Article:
Videos

Martin Rapaport speaks out against the misrepresentation of diamonds as a result of over-grading becoming institutionalized.

 

The Original Source for Diamond Grading

Back in the 1940s and 50’s, GIA transformed the way diamonds were bought and sold by doing three things:

Creating a common language for diamonds. The diamond 4Cs and the GIA International Diamond Grading System™ provide a consistent way to describe a diamond’s characteristics.

Establishing the methods and best practices used to grade diamonds.

Issuing the first GIA Diamond Grading Report, as a way to consistently and accurately communicate grading results.

GIA’s innovations have been adopted universally. In every corner of the world, virtually every diamond is described using the language GIA developed.

The GIA Diamond Grading Report contains scientifically determined information on diamond shape, Clarity, Color, Cut, Carat weight, proportions and finish. It also identifies any known treatments. Other reports from other entities have since made their way into the marketplace, but GIA is recognized as the original and unrivaled source for accuracy and integrity in diamond grading.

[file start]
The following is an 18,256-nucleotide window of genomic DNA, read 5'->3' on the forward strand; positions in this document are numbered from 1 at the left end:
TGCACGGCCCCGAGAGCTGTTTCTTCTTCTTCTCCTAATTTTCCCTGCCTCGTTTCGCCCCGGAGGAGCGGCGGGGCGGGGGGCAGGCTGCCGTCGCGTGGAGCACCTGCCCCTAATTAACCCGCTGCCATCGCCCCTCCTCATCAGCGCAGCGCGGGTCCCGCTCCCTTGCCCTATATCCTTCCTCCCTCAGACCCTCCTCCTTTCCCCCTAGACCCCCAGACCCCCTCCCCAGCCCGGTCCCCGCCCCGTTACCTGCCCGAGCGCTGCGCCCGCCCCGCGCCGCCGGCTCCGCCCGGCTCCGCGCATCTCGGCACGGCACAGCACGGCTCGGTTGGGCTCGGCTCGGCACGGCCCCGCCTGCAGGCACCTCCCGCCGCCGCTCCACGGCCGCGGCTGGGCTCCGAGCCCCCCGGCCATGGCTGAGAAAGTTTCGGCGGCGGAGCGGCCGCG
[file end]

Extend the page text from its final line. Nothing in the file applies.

The GIA Diamond Dossier® is a more concise, compact version of the GIA Diamond Grading Report and is available for diamonds that weigh between 0.15 and 1.99 carats.

As an added security measure, GIA also offers optional laser inscription with its reports (included with the Diamond Dossier) where the diamond’s report number is inscribed on the diamond’s girdle. GIA can also inscribe customized messages, dates, text, and symbols that not only personalize a diamond, but allow for easy identification.

Before GIA created the 4Cs of diamond quality and the International Diamond Grading System™, there were as many ways to describe diamonds as there were methods for evaluating their quality.

 

Jeweler Tiffany & Co News

Jeweler Tiffany & Co. is aiming for increased interest from modern consumers through the introduction of the Tiffany T collection.

The collection, the first designed by newly hired design director Francesca Amfitheatrof, features bracelets, necklaces and rings to bring Tiffany jewelry into a new era. Tiffany is looking for a new stand-out icon that celebrates creativity and the jeweler’s codes.

“A new collection that honors the traditions of Tiffany and builds on a new concept, like the T collection, if promoted properly, should resonate with a new generation,” said John Casey, senior vice president of Havas Public Relations, New York.

“Using social media to promote a new collection, particularly pieces created by a young designer, should be a key component of a brand’s marketing strategy,” he said.

 

Jewelry Consumer News May 2015

The MVI team presents video interviews with consumers about Wearable Tech Jewelry and their first reactions to this new category